Side By Side Comparison of Natural and NIR Manned Aerial Photos

Side By Side Comparison of Natural and NIR Manned Aerial Photos

ES 771 Remote Sensing

Brian Bird, Jamie Harrington, Jack Faris
December 2016

Introduction

Near Hutchinson, KS there is a field amongst the others that has been recently planted in turnips for cattle to feed on. This field is also the location of a day of manned aerial photography by Brian Bird. Brian has both a normal Sony DSC-RX100M2 camera and an identical camera that is near infrared (NIR) capable, courtesy of Deon van der Merwe, which he is using to take the photos out of the window of his Piper PA-22 airplane, which is being piloted by Steve Stacey. The comparisons below show what the fields look like with the naked eye and with the NIR camera.

The field in question as seen from ground level a month after the original flight.

Photo Comparisons

All photo comparisons have a description underneath with the natural visible image on the left and the NIR image on the right. These are the images captured in flight by Brian Bird

A view of the turnip field from the Northeast

Another view of the turnip field from the Northeast

A view of the turnip field from the South

A view of the turnip field from the West

A view of the turnip field from the East

Another view of the turnip field from the East, this one further South.

A view of the turnip field from the North

A view of the Arkansas River with the surrounding timber.

A flood control canal on the Arkansas River at the edge of Hutchinson, KS.

The edge of the city of Hutchinson, KS.

Flyover of a country home outside of Hutchinson

LANDSAT Comparison

Landsat false-color composite of the Hutchinson area. This composite is made up of ETM bands 3,4, and 5 by Jamie Harrington. Black box indicates study area, as pictured below with annotations. The zoomed in study area is a subscene of image LC80290332016314LGN00 acquired on November 9, 2016. This is a false-color composite made from ETM bands 3, 4, and 5 color coded as blue, green, and red. The fallow fields and bare surfaces appear light grey to blue while actively growing vegetation is red, lavender or pink. The turnip field appears bright pink, with surrounding red fields which contain wheat and alfalfa.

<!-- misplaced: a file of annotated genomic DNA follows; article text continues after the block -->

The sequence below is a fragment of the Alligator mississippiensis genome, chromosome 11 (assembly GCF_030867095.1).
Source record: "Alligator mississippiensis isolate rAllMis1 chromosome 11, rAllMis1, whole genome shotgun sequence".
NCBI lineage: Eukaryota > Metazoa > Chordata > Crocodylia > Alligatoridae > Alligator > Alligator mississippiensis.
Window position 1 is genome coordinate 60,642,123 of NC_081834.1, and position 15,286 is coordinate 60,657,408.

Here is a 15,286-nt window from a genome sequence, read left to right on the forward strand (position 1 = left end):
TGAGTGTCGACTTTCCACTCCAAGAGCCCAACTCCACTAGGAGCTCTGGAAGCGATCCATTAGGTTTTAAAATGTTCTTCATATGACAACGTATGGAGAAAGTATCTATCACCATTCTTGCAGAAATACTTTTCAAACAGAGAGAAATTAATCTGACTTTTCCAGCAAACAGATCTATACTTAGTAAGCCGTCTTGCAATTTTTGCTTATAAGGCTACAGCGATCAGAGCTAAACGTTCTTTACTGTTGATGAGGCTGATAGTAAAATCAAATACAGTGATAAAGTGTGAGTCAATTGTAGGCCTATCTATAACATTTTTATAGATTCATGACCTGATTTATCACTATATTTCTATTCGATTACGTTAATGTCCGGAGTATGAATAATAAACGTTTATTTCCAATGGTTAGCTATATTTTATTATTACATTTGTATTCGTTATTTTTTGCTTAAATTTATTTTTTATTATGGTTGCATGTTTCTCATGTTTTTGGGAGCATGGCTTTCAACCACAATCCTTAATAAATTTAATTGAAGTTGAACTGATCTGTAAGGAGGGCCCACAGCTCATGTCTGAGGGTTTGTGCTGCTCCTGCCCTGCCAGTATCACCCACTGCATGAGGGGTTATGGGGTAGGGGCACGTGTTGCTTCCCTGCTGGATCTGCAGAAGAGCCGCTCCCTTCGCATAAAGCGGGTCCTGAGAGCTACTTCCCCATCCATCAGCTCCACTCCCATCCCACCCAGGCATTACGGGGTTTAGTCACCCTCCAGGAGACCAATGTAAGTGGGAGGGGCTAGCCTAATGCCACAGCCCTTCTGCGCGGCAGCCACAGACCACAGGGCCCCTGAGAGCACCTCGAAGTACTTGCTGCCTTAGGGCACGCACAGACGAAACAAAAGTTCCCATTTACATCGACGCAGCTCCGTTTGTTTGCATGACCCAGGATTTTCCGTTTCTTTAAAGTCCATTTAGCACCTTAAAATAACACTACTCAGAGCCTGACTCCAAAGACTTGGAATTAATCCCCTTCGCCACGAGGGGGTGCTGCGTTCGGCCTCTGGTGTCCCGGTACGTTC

Color-NIR Camera

The graph below shows the spectral response of the modified camera. It can be seen here that the camera is able to detect reflected light in the Near Infrared (NIR) range between about 690 and 770 nm. Active vegetation is highly reflective at wavelengths between 700 and 1400 nm. For comparison, the longest wavelength that humans are able to detect is about 700 nm. In order to conduct a more detailed analysis of images taken from this camera, each image will need to be divided up into its individual spectral bands. This was not done in this study.

Courtesy of Deon van der Merwe of Arrow Consulting LLC, Manhattan, KS

Conclusion

This project shows the value of being able to take this aerial photography, as it is in higher resolution than the Landsat images alone, as well as the fact that it can be done whenever it is needed, rather than wait for the Landsat imagery to be produced.

References

ES 771 Remote Sensing, Emporia State University, Professor Dr. James S. Aber, http://academic.emporia.edu/aberjame/remote/.

Remote sensing of the environment: An Earth resource perspective, 2nd edition, by John R. Jensen (2007) page 357 (fig. 11-1)

U.S. Department of the Interior, U.S. Geological Survey Earth Explorer, http://earthexplorer.usgs.gov/.

U.S. Department of the Interior, U.S. Geological Survey Global Visualization Viewer (GLOVIS), http://glovis.usgs.gov/.